The context that increases family violence post-disaster is echoed now with the COVID-19 shut-down, as families are locked in.
This includes women and children locked in with perpetrators of FV, and men who now become perpetrators of FV, triggered (though not caused) by stresses such as overcrowding, unemployment, loss of income (stock market), lost businesses, etc.
Most nurses, child-carers, personal care attendants, are women, so school shut-down will require many men to become primary carers in highly volatile situations of not having access to usual supports like grandparents, childcare centres, schools, etc. and not being able to go out.
Our research found men’s inability to meet their own, and society’s expectations of them as men, as ‘protectors and providers’ after the fires, led to a loss of identity for many men. This is likely to be replicated in the current COVID-19 situation. It is exacerbated in that it is so widespread, including urban areas across the state, Australia and the world. It is accompanied by fear and lack of control.
As a result, much of our work is directly applicable to the coronavirus context. We are currently working to adapt all our resources to this pandemic.
Keeping everyone safe in this 2019/2020 fire season extends to being willing to hear that men are vulnerable and need help, and being willing to hear women speak of emerging domestic/family violence. These are not matters to be swept aside as we revert to traditional gender roles (strong, silent men and nurturing, sacrificing women). Surviving this bushfire disaster with health and wellbeing intact relies on hearing the concerns of women, men and children, and having the knowledge to refer people to appropriate support where necessary.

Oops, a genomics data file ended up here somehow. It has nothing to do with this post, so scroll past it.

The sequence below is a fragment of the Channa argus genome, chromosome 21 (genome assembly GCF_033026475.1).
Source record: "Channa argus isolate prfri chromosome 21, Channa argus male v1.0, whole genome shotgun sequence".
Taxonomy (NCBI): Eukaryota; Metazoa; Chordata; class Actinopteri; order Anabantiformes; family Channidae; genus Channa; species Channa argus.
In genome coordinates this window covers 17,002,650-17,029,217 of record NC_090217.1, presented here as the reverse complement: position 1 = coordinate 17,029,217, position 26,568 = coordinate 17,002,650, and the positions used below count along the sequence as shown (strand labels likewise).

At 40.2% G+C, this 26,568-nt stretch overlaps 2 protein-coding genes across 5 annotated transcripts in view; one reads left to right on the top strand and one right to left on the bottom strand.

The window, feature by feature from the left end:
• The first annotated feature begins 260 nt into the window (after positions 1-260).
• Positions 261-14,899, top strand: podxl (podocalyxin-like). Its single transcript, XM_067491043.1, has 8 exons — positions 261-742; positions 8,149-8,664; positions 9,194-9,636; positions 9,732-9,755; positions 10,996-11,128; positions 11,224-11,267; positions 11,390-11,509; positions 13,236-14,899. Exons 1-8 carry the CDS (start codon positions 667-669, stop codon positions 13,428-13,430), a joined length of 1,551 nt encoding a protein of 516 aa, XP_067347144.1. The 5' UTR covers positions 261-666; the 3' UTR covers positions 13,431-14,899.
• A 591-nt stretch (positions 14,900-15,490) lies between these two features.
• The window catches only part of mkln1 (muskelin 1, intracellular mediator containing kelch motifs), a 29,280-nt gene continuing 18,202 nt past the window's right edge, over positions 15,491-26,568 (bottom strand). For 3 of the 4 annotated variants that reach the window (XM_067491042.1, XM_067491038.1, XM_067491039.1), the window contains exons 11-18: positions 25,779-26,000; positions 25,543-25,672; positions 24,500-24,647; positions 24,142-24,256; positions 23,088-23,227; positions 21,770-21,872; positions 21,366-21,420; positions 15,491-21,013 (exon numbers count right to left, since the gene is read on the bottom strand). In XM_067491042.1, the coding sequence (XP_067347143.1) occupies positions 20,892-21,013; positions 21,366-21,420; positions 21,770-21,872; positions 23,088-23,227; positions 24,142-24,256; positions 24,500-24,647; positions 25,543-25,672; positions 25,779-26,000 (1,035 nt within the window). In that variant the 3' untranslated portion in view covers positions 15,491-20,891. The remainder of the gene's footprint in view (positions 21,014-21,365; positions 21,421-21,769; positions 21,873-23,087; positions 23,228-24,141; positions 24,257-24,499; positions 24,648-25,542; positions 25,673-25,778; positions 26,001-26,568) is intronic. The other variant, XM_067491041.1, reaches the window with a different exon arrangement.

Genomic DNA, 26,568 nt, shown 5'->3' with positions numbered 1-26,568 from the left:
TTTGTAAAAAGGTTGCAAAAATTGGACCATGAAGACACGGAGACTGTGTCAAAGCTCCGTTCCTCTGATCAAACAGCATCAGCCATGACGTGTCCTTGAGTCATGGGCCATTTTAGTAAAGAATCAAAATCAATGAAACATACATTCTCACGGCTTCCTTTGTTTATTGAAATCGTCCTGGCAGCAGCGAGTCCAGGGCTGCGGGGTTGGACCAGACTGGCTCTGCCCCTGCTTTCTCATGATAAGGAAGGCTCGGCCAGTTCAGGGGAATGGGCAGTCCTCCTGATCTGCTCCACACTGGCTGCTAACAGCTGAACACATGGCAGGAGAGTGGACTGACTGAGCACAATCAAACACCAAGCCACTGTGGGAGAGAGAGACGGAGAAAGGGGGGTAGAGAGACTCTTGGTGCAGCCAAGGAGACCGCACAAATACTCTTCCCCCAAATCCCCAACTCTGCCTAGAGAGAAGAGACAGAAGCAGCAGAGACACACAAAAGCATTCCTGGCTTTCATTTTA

Our research with men and women – in the community and in the emergency services (EM) sector – after Black Saturday has informed the following resources to help us all respond constructively and help those affected by these widespread, frightening fires:
- A five minute interview to explain gender and family violence in disasters: http://thewire.org.au/story/bushfire-domestic-violence-link/
- A guide for community recovery workers – based on hard-won wisdom from the Black Saturday fires in Buxton
- The DHHS funded ‘Roadmaps’ provide a quick way to understand how gender determines disaster risk and experience, even if you have only five minutes.
- Webinar (sadly still current): https://www.1800respect.org.au/news-and-media/press-release-archive/violence-in-times-of-disaster-october-2016/
- The GAD Pod CV has links to all our research, journal articles and to conference proceedings.
- Subscribe to our GAD Pod Communique and @GAD_Pod twitter account for updates.
- Family violence framework for emergency management. Melbourne: DHHS. (Recommends the use of GAD Pod Roadmaps and training.) https://providers.dhhs.vic.gov.au/family-violence-framework-emergency-management
- Dr Deb Parkinson's Thesis on Investigating the Increase in Domestic Violence Post Disaster: An Australian Case Study
- 1: Women and Disaster
- 2: The Relevance of Gender in Disaster risk
- 3: The Hidden Disaster – Family Violence following Natural Disasters
- 4: Checklists to keep Women and Children safe after Natural Disasters
- 5: Men on Black Saturday
- 6: Long-Term Disaster Resilience
- GAD Pod
- Men on Black Saturday
- Disaster is no excuse for family violence
- Fire planning with a gendered lens: Questions and The Facts
Gender and Emergency Management Guidelines
- The Gender and Emergency Management (GEM) Guidelines are for those working in the EM sector.
- Look at the checklist for a quick way in, then the Guidelines and, for more information, the Literature Review.